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New Generation Lifts Up-And-Coming Chinese Winery

Grace Vineyard's Chairman's Reserve. Credit: Copyright 2015 courtesy of Grace Vineyard

Grace Vineyard's Chairman's Reserve. Credit: Copyright 2015 courtesy of Grace Vineyard

Winemaker Judy Chan can still recall the initial challenges when her father, C.K. Chan, handed her the reins of Grace Vineyard.

A former human-resources analyst, Judy Chan faced not only tough competition from imported wines and the three giant Chinese labels — Dynasty, Great Wall and Changyu — but being new to the business, she didn’t know how to price, market or package the wine produced from the vineyard.

“The first bottle label looked like a soy sauce bottle,” she said of her early days in the business.

I was introduced to Grace Vineyard wines and Judy Chan three years ago in Hong Kong, where the young vintner is based. I returned home from a recent trip to Hong Kong with two bottles of Grace Vineyard’s wines with the intention of conducting an informal tasting of made-in-China Cabernet Sauvignon and Chardonnay with California wines.

Putting Grace Vineyard wines to the test

The wine tasting included the 2010 Babcock Cabernet Sauvignon, left, and the 2011 Grace Vineyard Deep Blue. Credit: Copyright 2015 Mira Honeycutt

The wine tasting included the 2010 Babcock Cabernet Sauvignon, left, and the 2011 Grace Vineyard Deep Blue. Credit: Copyright 2015 Mira Honeycutt

I gathered together a few winemaker friends for a casual wine tasting, using brown bags to wrap the selected bottles: the 2011 Grace Vineyard Deep Blue (a Cabernet Sauvignon-driven wine with some Merlot) and the 2010 Babcock Cabernet Sauvignon from Santa Barbara County’s Happy Canyon, both in the $45 price range, as well as two Chardonnays in the $25 price range, Grace Vineyard’s 2011 Tasya’s Reserve and 2011 Saintsbury from Napa Valley’s Carneros district.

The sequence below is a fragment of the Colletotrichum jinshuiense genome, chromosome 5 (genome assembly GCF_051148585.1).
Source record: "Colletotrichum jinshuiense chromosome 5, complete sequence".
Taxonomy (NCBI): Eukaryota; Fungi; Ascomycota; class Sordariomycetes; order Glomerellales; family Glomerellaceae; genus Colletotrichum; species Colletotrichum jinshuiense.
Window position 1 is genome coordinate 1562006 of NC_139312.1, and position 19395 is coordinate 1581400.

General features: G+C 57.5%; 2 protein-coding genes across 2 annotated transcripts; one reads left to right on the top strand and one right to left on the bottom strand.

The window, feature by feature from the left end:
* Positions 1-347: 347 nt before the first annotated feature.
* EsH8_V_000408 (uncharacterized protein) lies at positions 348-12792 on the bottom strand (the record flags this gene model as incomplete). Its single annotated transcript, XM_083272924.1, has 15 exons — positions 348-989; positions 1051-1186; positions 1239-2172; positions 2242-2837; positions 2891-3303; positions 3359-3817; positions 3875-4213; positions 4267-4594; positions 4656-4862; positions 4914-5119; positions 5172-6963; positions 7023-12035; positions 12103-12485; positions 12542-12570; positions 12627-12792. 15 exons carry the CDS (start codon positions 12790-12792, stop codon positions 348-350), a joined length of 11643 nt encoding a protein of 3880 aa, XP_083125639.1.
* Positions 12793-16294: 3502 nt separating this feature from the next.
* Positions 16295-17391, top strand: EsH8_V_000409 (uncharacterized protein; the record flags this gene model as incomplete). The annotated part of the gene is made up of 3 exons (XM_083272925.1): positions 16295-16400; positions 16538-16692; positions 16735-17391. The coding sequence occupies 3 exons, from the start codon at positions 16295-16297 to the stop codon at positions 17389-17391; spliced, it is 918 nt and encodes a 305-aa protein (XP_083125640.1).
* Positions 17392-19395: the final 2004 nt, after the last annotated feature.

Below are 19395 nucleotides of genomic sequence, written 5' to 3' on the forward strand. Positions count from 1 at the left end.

In evaluating appearance, aroma, texture, aftertaste and overall impression, Grace’s Deep Blue rated higher than the Babcock. In the white category, Saintsbury topped Grace’s Tasya’s Reserve.

For the group, it was an interesting introduction to the Chinese wine industry, which, although relatively new on the international wine map, is producing noteworthy wines.

Taking over the helm

Judy Chan. Credit: Copyright 2015 courtesy of Grace Vineyard

Judy Chan. Credit: Copyright 2015 courtesy of Grace Vineyard

Judy Chan departed from Goldman Sachs in Hong Kong in 2002, when her father asked her to take over a 296-acre vineyard in Shanxi, China, about 370 miles west of Beijing, and an additional 163-acre property in Ningxia, China, 865 miles west of Beijing.

At the time, she knew nothing about wine making, but her father was introduced to the fine wines as an international dealer, trading raw materials such as coal from Shanxi to France. “People associate Shanxi with coal and pollution, so he wanted to contribute environmentally,” Judy Chan said of her father’s decision to plant vineyards in 1997.

The senior Chan selected Shanxi’s Taigu County, known for deep, sandy loam soil. During summers, the warm days (about 95 F) are followed by cool nights when temperature drops to about 60. White grape varietals are harvested at the end of August, with the red grapes following in the middle of October. Winters in the region are harsh and challenging, so vines have to be buried in the ground, Judy Chan said.